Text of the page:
B. The Jury Unanimously Stated That It Was Deadlocked
The jury's decision that it is deadlocked is a "crucial factor." United States v. Lansdown, 460 F.2d at 169-70; see also, e.g., United States v. Klein, 582 F.2d at 192 (the Second Circuit "recently reiterated that, where the record reveals a deadlocked jury, the discretion of the trial court to declare a mistrial will be upheld.").
Here, as in Matter of Plummer v. Rothwax, "it is significant that the jury on its own initiative declared that it was hopelessly deadlocked. Presumably the jury reached a consensus before reporting to the Judge through the note presented by the foreperson. . . . Thereafter, the Judge questioned the jury . . . who insisted that further deliberations would be fruitless and that returning after dinner . . . would not be helpful." 63 N.Y.2d at 252, 481 N.Y.S.2d at 663 (emphasis added); see also cases cited in note 6, above. (See App. at 186-89.) And as the New York Court of Appeals suggested in Matter of Plummer v. Rothwax, the trial judge here not only questioned the foreperson but each of the jurors, who unanimously declared that they were deadlocked and that further deliberations would not be of value. (App. at 189-90.)
The Second Circuit also has pointed out that the jurors need not be unanimous in the view that they are deadlocked, so long as some jurors say they are deadlocked and will not change their mind:
The best answer to appellant's argument for unanimity of disagreement is Judge Metzner's common sense response to defense counsel that
A deadlock is two versions of approach. Some have one, others have the other. . . . You don't need an agreement to disagree. You just need some jurors to say, "I will not change my mind." That is a deadlock.
United States v. Klein, 582 F.2d at 193. Here, the jurors unanimously agreed that they were deadlocked. (App. at 189-90.)
The present case is readily distinguishable from cases where the trial judge declared a mistrial although the jurors indicated that further deliberations might be helpful. Compare, e.g., United States v. Lansdown, 460 F.2d at 167, 169-70 (error for judge to sua sponte declare jurors deadlocked despite jurors statements that they were on the verge of a verdict and only needed ten more minutes).
The jurors' unanimous declaration of deadlock is the most important factor supporting the trial judge's declaration of a mistrial in this case.
C. The Length of the Jury's Deliberations in Relation to the Length of the Trial and the Complexity of the Issues Before the Jury
Petitioner Campbell contends that the jury's three hours of deliberation does not satisfy N.Y. Criminal Procedure Law § 310.60, which permits the jury to be discharged "only when" it "has deliberated for an extensive period of time without agreeing on a verdict . . . and the court is satisfied that any such agreement is unlikely within a reasonable time." (Emphasis added.)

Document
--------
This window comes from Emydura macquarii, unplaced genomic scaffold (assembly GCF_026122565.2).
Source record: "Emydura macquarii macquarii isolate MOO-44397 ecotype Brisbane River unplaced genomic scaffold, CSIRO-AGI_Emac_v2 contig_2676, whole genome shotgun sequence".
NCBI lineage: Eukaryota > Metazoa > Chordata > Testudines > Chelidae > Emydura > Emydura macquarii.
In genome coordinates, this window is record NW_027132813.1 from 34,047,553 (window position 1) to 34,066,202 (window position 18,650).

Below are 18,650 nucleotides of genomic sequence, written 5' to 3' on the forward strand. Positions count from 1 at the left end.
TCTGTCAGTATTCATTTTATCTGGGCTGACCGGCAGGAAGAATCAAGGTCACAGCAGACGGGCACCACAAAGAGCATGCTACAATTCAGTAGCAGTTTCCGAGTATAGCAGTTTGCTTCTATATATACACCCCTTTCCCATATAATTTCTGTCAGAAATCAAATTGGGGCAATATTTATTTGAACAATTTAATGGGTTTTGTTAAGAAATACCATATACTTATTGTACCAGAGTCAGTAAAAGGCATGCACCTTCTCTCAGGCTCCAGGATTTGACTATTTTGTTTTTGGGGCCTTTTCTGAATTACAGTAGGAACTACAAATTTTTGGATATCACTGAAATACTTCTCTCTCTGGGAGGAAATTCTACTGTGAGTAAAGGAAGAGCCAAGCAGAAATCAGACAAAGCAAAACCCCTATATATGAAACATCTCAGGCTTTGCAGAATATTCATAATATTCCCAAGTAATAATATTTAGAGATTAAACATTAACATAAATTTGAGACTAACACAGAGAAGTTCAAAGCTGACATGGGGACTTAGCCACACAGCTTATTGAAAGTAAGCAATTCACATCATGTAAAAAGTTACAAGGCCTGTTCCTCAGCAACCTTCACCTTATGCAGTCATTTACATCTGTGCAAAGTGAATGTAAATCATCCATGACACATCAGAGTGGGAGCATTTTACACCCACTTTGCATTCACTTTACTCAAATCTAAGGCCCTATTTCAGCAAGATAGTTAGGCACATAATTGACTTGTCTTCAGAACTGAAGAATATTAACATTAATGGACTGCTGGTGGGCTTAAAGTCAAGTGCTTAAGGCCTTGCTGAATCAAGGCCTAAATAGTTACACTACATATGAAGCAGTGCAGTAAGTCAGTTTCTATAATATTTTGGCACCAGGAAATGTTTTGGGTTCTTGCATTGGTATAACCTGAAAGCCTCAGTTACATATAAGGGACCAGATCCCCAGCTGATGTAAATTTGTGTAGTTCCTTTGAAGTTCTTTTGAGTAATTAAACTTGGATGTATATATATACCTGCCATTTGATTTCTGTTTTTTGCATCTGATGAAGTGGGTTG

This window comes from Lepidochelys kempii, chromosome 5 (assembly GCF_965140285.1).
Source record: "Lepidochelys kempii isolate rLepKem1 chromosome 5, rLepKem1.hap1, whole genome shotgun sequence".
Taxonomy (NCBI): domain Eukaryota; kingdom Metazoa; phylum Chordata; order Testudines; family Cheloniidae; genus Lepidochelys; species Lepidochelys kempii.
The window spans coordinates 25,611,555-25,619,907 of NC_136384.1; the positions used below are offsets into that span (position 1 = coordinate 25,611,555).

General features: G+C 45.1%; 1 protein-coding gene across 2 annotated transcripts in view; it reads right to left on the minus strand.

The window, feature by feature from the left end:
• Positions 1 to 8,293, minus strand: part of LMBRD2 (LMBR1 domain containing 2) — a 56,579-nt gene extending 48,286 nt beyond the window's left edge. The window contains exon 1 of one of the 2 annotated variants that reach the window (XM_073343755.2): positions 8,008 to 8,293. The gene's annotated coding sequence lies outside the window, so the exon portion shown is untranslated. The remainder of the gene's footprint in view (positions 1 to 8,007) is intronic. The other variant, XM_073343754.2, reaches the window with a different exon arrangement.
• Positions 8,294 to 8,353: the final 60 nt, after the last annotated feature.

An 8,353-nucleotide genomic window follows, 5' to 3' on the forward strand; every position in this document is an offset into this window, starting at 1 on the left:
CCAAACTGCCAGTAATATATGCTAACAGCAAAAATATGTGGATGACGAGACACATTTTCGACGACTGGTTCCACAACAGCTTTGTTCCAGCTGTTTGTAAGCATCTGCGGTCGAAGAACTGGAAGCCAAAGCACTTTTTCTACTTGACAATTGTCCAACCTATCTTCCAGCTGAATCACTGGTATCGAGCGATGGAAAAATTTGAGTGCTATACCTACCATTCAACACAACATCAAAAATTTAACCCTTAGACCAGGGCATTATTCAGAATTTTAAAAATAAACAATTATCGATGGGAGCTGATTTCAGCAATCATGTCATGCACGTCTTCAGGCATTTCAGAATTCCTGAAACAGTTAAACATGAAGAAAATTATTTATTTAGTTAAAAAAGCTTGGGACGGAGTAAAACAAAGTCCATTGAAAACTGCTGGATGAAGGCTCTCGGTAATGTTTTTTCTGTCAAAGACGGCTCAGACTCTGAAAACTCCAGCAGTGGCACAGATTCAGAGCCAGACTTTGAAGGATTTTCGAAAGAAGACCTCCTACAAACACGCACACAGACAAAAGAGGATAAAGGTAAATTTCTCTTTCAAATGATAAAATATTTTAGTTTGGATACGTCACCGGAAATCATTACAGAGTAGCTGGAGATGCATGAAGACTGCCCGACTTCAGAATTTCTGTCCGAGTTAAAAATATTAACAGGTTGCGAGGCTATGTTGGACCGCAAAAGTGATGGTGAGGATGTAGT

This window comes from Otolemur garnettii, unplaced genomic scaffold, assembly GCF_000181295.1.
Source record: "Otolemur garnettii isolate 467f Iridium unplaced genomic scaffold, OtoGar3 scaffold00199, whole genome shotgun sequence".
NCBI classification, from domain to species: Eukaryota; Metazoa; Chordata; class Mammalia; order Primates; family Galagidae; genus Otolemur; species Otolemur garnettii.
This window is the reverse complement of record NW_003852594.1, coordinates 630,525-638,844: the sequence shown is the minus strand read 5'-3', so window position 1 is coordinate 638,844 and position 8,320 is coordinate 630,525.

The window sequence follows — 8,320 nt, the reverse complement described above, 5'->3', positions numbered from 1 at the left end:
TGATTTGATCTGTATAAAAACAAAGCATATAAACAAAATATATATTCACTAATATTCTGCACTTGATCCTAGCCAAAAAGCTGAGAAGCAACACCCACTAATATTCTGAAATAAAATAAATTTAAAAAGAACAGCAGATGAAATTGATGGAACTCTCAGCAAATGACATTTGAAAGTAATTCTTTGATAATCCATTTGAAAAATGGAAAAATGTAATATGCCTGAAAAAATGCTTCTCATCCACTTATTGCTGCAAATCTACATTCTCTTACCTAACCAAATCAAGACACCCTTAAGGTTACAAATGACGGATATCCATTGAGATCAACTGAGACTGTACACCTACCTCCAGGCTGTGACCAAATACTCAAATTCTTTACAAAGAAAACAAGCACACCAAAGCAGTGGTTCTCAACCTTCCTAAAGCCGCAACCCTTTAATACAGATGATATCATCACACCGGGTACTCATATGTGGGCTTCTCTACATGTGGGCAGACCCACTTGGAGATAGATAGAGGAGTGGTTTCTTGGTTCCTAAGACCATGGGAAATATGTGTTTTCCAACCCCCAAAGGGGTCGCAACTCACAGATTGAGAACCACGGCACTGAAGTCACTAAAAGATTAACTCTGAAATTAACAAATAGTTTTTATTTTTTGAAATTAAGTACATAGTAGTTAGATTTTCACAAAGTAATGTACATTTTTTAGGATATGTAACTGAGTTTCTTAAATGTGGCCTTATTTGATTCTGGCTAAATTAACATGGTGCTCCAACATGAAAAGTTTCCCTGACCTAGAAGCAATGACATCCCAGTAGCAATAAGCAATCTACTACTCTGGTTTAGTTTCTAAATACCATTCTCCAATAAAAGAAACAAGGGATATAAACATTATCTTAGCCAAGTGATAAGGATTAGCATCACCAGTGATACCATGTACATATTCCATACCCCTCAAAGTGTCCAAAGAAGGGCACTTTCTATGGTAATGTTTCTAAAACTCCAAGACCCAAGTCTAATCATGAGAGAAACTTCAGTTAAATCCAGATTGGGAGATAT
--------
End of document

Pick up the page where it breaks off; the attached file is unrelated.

Neither the New York courts interpreting § 310.60, nor the federal courts in deciding constitutional requirements, have ever established a per se rule that jurors must deliberate for any set period of time. See, e.g., Arnold v. McCarthy, 566 F.2d at 1387; Matter of Plummer v. Rothwax, 63 N.Y.2d at 251-52, 481 N.Y.S.2d at 663 (citing federal cases). Rather, the appropriate length of deliberations is dependent in part on the length of the trial, the complexity of the issues involved, and the jurors' belief that they are deadlocked. As the New York Court of Appeals stated in Matter of Plummer v. Rothwax:
The trial was rather short and the issue to be resolved entirely simple. . . . Neither the law nor the facts were complicated or confusing, requiring any great length of time for the jury to analyze legal intricacies or sort out factual questions. . . .
In light of the foregoing, it cannot be said that the jury's deliberations, which lasted approximately 4 1/2 hours excluding lunch, was per se insufficient as a matter of law. Indeed, jury deliberations lasting a similar period of time have repeatedly been held by Federal appellate courts throughout the country to be adequate under circumstances analogous to those here. [Citations omitted.] While a very short period of deliberation in a lengthy and complicated case may be an inadequate predicate on which to find an irreconcilable disagreement among the jurors, where, as here, the length of the trial was short and the issue clear, the trial court may well be justified in accepting a deadlock after only a few ours of deliberation.
63 N.Y.2d at 251-52, 481 N.Y.S.2d at 663 (emphasis added). Similarly, federal decisions establish that "there is no minimum amount of time which a jury must spend in deliberations before a mistrial can be declared. This factor is one which is best left to the determination of the trial judge who was most aware of the circumstances of the trial." Arnold v. McCarthy, 566 F.2d at 1387; accord, United States v. Feijoo-Tomala, 747 F. Supp. at 185 (quoting Arnold).